First and foremost, I want to assist Secretary Perdue in executing his vision for creating an environment where rural communities can prosper. In that, I am specifically focused on taking action to improve the quality of life in rural America-- from greater access to broadband connectivity and medical care to distance learning. Two issues that I am particularly passionate about are leadership and capacity development in small towns and assisting rural communities in responding to the growing nightmare of opioid misuse and the many underlying challenges that have contributed to this issue. Beyond these external goals, I would like to foster greater synergy between Rural Development and the other mission areas in USDA as well as other partners focused on rural programs within the federal family. For example, how can Rural Development work more closely with other agencies to address challenges like food insecurity and child summer hunger.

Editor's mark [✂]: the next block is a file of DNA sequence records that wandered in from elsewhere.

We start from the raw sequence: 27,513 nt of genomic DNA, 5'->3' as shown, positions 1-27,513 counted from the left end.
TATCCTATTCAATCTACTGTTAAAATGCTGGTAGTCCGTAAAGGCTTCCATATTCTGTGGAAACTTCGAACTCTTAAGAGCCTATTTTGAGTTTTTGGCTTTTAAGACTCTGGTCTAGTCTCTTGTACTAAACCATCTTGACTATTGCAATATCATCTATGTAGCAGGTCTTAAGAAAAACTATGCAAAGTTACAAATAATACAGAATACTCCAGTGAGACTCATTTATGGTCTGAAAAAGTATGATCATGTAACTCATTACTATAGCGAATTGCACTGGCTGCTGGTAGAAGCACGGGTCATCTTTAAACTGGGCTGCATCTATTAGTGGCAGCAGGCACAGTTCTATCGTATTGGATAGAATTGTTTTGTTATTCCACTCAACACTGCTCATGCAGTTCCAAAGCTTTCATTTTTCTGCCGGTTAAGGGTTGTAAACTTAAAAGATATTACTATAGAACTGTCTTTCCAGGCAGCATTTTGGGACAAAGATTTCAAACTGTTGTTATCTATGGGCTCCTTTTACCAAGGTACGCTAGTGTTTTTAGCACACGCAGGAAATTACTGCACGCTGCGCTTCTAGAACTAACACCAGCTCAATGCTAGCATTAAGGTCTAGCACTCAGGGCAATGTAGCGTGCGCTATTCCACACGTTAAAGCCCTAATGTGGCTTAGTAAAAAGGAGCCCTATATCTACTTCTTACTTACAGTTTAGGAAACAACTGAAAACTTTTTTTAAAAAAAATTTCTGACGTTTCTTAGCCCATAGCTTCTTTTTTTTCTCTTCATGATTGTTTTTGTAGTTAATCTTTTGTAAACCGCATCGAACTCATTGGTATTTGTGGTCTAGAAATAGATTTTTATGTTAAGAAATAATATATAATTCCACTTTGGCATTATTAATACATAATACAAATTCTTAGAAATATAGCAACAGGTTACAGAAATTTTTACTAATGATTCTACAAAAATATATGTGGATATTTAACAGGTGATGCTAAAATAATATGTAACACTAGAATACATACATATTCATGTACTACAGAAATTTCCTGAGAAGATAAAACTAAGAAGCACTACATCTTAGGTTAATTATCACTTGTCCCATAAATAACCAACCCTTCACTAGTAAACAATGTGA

Over the years, U.S. Department of Agriculture Rural Development grants and loans have served as a lifeline for rural communities, providing critical funding for water and wastewater infrastructure, public and community buildings, and essential community service facilities. Yet the president's proposed budget zeros out allocations for Rural Development, leaving small towns with few options and bleak prospects for continued growth. Without Rural Development's services, many small communities will have to put off infrastructure or facility projects. However, "the cost of doing nothing is as costly as the project itself," said Terry Meier, community development specialist with JEO Consulting Group.When necessary projects are left on the drawing board, the quality of life in a small town is impacted along with its economic prospects.Rural Development's loans, grants, and technical assistance help communities fill resource gaps and address quality of life challenges. Funding opportunities are primarily directed toward towns and villages with fewer than 20,000 residents.